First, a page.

“Working at The Barometer was the defining experience of my first 25 years on this planet,” Foster said. “It made me who I am today, and I still use many of the things I learned then in my professional career now.”

Scott Johnson, who was The Barometer’s editor-in-chief from 2001 to 2002, took over the position after Foster left. Before becoming editor-in-chief, Johnson held other positions such as the managing editor, sports editor, assistant sports editor and reporter.

“When I first started at The Barometer, my goal was to become a sports reporter,” Johnson said. “But over the years, and thanks to all the on-the-job experience, I found that I liked editing and design more than reporting.”

Johnson was also part of the team when Foster was editor-in-chief and while they were determined to beat The Daily Emerald and eventually earned many awards.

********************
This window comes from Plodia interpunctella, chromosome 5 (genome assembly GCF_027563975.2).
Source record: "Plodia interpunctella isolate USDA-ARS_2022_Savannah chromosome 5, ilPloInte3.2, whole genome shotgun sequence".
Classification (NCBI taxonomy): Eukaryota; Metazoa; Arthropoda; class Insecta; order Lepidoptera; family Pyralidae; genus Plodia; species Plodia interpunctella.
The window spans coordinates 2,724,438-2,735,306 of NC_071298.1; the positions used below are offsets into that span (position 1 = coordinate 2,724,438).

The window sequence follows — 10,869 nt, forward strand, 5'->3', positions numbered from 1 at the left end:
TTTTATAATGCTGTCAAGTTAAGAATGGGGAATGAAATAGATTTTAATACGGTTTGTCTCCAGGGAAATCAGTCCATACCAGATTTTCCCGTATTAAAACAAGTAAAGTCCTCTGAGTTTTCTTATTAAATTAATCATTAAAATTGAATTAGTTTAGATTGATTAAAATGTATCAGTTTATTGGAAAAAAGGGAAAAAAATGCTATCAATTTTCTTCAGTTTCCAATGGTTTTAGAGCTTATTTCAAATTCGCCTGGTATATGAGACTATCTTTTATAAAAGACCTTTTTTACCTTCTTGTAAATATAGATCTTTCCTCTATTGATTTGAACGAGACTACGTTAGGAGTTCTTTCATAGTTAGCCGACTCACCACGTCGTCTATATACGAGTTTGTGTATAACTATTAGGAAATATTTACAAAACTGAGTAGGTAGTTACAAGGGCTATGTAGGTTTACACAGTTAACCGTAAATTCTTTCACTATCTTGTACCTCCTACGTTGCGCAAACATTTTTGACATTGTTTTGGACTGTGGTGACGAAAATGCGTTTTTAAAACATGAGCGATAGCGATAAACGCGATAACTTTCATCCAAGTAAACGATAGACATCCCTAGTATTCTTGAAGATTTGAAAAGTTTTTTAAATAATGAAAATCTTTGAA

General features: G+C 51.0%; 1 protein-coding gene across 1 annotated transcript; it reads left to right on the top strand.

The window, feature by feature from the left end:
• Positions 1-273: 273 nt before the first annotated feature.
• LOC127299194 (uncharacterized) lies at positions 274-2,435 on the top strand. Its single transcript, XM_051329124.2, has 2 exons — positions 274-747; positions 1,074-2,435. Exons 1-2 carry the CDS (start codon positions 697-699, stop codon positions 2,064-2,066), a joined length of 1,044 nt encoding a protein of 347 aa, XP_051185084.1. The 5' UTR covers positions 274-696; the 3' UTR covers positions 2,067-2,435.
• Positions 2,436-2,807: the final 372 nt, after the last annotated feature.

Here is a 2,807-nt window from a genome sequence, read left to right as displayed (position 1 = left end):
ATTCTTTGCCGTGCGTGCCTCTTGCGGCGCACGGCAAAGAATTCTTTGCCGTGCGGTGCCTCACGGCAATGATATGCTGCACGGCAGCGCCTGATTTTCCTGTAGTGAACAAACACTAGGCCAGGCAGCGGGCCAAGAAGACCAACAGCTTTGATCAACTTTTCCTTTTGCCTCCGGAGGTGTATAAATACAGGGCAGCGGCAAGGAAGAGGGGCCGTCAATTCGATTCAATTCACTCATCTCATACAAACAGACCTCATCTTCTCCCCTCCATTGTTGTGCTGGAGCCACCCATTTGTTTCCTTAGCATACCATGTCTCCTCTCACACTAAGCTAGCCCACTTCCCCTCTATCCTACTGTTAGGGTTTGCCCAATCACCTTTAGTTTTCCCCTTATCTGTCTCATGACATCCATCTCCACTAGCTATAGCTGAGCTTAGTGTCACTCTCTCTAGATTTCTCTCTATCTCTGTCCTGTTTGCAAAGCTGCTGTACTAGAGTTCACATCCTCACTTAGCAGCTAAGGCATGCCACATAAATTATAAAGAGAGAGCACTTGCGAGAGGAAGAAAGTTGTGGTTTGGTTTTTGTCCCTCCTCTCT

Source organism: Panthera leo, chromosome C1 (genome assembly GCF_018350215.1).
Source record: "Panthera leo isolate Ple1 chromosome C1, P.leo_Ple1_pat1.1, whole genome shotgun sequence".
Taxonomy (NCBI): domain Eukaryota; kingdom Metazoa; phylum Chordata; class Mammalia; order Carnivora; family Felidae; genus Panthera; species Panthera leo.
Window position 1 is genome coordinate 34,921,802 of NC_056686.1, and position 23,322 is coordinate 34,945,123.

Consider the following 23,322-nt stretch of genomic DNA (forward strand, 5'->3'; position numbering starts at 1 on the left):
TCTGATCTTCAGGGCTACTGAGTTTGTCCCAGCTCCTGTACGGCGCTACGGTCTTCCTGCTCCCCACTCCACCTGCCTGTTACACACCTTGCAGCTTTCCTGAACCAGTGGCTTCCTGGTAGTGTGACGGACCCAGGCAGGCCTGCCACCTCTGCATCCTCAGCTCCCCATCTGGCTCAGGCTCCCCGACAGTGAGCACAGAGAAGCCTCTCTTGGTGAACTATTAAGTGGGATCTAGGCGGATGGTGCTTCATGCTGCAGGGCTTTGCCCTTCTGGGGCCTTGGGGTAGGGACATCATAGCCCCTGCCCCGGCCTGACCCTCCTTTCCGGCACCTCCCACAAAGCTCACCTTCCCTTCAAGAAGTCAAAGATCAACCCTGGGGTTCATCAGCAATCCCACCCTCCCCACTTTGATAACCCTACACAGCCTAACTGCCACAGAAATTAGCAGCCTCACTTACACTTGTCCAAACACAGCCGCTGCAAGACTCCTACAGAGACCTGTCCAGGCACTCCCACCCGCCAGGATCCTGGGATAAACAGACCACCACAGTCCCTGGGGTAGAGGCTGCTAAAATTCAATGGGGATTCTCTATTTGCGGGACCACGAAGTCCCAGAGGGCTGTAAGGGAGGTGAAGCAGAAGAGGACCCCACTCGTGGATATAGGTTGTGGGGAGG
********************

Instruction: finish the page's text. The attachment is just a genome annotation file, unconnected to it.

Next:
“When The Barometer was recognized… that was really validating to all of us who had dedicated so much of our lives to The Barometer,” Johnson said. “Awards can be overblown, but OSU didn’t have a journalism program then, so those of us in the newsroom were mostly self-taught, learning from our mistakes, holding each other accountable, and getting better every day.”

In the early 2000s, after losing the journalism program, The Barometer may have been a struggling team, but it’s the hard work of the previous staff members and editors-in-chief that helped the newspaper to grow into what it is today.

“During my time at The Barometer, we really evolved from a ragtag, self-deprecating group to a committed team that brought out the best in each other,” Johnson said. “The right mix of people all joined the staff at the same time, and we had a succession of leaders who were really driven to take a step forward.”